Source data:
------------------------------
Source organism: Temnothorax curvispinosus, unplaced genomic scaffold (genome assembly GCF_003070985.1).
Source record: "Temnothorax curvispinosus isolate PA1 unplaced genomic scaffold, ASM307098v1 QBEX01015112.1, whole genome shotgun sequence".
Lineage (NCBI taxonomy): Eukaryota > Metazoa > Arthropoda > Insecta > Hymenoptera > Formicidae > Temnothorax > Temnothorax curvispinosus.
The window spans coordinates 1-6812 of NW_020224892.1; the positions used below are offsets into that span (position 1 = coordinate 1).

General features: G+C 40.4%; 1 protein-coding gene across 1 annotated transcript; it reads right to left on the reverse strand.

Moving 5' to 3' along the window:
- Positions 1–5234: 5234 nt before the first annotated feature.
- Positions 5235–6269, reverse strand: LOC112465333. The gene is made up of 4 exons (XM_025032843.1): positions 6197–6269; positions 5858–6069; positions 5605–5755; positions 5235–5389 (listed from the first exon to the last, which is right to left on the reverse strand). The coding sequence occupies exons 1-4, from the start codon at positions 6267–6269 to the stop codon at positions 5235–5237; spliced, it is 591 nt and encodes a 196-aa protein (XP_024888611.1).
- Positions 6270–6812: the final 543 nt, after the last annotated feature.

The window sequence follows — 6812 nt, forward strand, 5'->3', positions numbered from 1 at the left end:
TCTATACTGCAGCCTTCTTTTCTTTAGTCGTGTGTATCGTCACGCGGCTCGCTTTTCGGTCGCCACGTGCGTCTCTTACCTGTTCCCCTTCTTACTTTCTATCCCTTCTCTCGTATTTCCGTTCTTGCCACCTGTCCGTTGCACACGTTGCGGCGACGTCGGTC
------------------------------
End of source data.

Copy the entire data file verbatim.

Source organism: Temnothorax curvispinosus, unplaced genomic scaffold (genome assembly GCF_003070985.1).
Source record: "Temnothorax curvispinosus isolate PA1 unplaced genomic scaffold, ASM307098v1 QBEX01015112.1, whole genome shotgun sequence".
Lineage (NCBI taxonomy): Eukaryota > Metazoa > Arthropoda > Insecta > Hymenoptera > Formicidae > Temnothorax > Temnothorax curvispinosus.
The window spans coordinates 1-6812 of NW_020224892.1; the positions used below are offsets into that span (position 1 = coordinate 1).

General features: G+C 40.4%; 1 protein-coding gene across 1 annotated transcript; it reads right to left on the reverse strand.

Moving 5' to 3' along the window:
- Positions 1–5234: 5234 nt before the first annotated feature.
- Positions 5235–6269, reverse strand: LOC112465333. The gene is made up of 4 exons (XM_025032843.1): positions 6197–6269; positions 5858–6069; positions 5605–5755; positions 5235–5389 (listed from the first exon to the last, which is right to left on the reverse strand). The coding sequence occupies exons 1-4, from the start codon at positions 6267–6269 to the stop codon at positions 5235–5237; spliced, it is 591 nt and encodes a 196-aa protein (XP_024888611.1).
- Positions 6270–6812: the final 543 nt, after the last annotated feature.

The window sequence follows — 6812 nt, forward strand, 5'->3', positions numbered from 1 at the left end:
TCTATACTGCAGCCTTCTTTTCTTTAGTCGTGTGTATCGTCACGCGGCTCGCTTTTCGGTCGCCACGTGCGTCTCTTACCTGTTCCCCTTCTTACTTTCTATCCCTTCTCTCGTATTTCCGTTCTTGCCACCTGTCCGTTGCACACGTTGCGGCGACGTCGGTC